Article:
T.E.R:R.A.I.N - Taranaki Educational Resource: Research, Analysis and Information Network


Heracleum mantegazzianum (Giant hogweed)

Kingdom: Plantae
(unranked): Angiosperms
(unranked): Eudicots
(unranked): Asterids
Order: Apiales
Family: Apiaceae
Genus: Heracleum
Species: H. mantegazzianum
Binomial name: Heracleum mantegazzianum
Common names: Giant hogweed, Cartwheel flower, Giant cow parsnip, Hogsbane, Giant cow parsley, Wild parsnip, Wild rhubarb

Heracleum mantegazzianum is a massive, erect, biennial or monocarpic perennial herb native to the Caucasus region and Central Asia. It was planted around the world as an ornamental plant. It typically grows to heights of 2–5.5 m. Superficially, it resembles common hogweed (Heracleum sphondylium) or garden angelica (Angelica archangelica). It is phototoxic and considered to be a noxious weed in many countries including New Zealand. This is because it is a prolific seed producer (>100,000) which are spread usually by water. 

Heracleum mantegazzianum forms dense colonies which suppress the growth of native plants and grasses. It will invade wastelands, road ditches and stream banks. The plants usually begin dying after they have set seed. Seeds may remain dormant in the soil for at least 5 years. The plant dies down in winter, leaving infested banks bare of vegetation and liable to erosion or to reinvasion by its on seeds or other weed species.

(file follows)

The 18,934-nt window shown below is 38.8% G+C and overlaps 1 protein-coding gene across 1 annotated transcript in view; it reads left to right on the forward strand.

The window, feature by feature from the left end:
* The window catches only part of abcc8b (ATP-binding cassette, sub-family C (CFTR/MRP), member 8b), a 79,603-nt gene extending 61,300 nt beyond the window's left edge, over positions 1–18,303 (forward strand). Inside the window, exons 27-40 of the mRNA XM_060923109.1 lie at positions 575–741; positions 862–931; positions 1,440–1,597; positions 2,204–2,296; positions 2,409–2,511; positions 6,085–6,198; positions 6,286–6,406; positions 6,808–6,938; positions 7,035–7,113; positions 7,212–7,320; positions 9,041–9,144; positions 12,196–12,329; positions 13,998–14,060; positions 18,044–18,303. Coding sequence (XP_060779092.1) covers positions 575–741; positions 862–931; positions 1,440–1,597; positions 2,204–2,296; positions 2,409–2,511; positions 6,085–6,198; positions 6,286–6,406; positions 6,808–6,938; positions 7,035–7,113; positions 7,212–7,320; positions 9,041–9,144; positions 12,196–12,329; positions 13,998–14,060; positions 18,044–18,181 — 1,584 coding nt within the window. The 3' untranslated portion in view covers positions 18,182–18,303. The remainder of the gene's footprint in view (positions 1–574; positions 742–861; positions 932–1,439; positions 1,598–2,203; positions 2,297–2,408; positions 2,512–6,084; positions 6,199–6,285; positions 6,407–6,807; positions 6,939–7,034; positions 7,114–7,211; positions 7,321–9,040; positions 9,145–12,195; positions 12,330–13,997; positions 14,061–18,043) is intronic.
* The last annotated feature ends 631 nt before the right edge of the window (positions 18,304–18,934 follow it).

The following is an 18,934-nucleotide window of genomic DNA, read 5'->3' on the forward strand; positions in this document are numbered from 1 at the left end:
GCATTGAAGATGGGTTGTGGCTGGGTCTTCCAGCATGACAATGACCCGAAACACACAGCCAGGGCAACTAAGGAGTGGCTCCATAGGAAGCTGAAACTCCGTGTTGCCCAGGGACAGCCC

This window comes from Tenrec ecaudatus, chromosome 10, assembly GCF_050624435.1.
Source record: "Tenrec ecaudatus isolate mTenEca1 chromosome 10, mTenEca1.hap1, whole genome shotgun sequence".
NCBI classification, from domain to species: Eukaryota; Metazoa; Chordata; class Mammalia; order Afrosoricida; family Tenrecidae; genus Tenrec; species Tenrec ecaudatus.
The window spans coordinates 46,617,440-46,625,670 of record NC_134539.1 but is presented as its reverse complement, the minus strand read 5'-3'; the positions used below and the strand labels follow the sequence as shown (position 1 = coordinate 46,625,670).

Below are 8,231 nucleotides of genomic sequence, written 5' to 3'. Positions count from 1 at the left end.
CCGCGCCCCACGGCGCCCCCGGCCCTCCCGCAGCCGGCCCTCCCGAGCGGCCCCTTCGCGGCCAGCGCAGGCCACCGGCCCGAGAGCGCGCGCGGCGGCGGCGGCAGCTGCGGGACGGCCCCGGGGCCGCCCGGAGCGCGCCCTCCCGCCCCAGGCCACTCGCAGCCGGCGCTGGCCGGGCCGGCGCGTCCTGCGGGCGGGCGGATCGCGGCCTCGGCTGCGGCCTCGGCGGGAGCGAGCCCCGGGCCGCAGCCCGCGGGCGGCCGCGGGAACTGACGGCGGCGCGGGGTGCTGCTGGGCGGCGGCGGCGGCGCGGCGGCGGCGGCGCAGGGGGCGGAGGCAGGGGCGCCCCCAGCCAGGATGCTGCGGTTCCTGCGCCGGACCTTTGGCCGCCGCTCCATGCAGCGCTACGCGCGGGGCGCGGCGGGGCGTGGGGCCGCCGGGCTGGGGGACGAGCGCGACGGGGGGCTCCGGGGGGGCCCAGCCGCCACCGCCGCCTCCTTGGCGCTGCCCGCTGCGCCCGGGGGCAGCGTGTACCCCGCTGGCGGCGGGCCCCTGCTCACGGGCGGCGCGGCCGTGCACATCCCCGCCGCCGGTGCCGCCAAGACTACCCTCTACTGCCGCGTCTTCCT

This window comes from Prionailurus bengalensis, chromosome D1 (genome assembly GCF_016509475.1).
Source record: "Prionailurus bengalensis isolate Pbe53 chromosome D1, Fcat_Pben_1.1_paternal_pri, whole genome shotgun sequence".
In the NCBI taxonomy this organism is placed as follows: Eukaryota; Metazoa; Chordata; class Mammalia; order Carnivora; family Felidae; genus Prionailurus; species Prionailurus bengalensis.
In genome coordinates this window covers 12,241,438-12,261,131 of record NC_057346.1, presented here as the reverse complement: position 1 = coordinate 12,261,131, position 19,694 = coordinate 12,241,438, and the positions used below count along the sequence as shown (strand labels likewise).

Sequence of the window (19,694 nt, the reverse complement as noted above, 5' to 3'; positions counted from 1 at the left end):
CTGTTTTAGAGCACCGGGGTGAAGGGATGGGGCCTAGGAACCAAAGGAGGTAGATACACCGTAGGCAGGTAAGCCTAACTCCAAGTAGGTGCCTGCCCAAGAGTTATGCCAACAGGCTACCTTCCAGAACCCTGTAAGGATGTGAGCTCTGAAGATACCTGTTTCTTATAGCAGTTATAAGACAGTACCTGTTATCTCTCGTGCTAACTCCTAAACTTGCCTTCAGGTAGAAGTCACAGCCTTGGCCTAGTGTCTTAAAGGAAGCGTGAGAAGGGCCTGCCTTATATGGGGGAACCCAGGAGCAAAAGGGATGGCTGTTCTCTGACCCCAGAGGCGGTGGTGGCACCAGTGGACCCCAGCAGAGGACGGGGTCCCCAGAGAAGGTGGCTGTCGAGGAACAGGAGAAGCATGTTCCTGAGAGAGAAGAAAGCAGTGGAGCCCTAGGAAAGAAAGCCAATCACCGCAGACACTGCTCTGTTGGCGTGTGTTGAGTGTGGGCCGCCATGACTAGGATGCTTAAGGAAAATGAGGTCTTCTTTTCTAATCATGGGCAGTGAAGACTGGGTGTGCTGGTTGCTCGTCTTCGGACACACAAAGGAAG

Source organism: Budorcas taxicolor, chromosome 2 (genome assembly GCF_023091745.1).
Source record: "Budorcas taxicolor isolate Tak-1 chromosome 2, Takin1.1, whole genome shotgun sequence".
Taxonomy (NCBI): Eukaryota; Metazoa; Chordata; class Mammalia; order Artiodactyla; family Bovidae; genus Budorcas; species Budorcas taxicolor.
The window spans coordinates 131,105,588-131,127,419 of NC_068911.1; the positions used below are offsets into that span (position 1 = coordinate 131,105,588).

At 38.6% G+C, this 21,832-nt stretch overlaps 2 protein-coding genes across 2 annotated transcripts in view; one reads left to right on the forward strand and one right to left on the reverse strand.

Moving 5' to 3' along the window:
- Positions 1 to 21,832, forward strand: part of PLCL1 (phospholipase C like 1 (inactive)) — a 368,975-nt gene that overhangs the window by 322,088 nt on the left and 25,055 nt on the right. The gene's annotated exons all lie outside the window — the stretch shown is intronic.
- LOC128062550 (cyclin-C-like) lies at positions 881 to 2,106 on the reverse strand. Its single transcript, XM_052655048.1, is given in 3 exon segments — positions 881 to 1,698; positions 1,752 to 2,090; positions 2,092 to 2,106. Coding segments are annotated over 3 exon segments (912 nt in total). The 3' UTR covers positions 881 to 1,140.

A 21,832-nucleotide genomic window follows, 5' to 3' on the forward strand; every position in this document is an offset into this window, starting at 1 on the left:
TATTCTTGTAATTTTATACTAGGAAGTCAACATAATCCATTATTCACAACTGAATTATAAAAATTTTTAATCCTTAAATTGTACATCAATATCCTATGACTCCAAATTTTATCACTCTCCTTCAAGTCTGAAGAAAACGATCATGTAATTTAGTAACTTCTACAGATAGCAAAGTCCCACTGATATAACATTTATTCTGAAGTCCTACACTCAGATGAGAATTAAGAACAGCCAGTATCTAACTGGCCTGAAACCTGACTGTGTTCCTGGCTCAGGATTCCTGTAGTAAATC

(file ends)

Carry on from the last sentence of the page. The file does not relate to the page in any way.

Heracleum mantegazzianum grows from a forked or branched taproot. It has large 50-100 cm long leaves, made up of three bristled, deeply divided leaflets, forming a rosette at the base. The bright green stems are stout (5-10 cm diameter), grooved, bristled, are hollow and are frequently blotched and spotted with a dark red colour. The plant in its 2nd year it produces a tall flower stalk with leaves attached and large umbrella-like clusters (20-60 cm diameter) of white flowers (1.5 cm diameter). These are followed by dry, flattened, oval, light brown fruit (1 cm long).


Heracleum mantegazzianum sap is highly toxic and poisonous to humans if one is exposed either by touch or dust that is raised by machinery (e.g. weed eaters). Exposure will cause 'photo dermatitis' or 'photosensitivity'. The skin may become very sensitive to sunlight and one may suffer from blistering, pigmentation and long-lasting scars. Contact with the eyes can lead to temporary or permanent blindness. Body areas which come into contact with this plant should be washed immediately and protected from direct sunlight, seek medical advice. Always wear gloves, cloths for skin protection and glasses for eye protection.
The serious reactions to this plant are due to the furocoumarin derivatives in the leaves, roots, stems, flowers, and seeds of the plant.







The red, hollow spotted stem with the poisonous sap starting to weep out.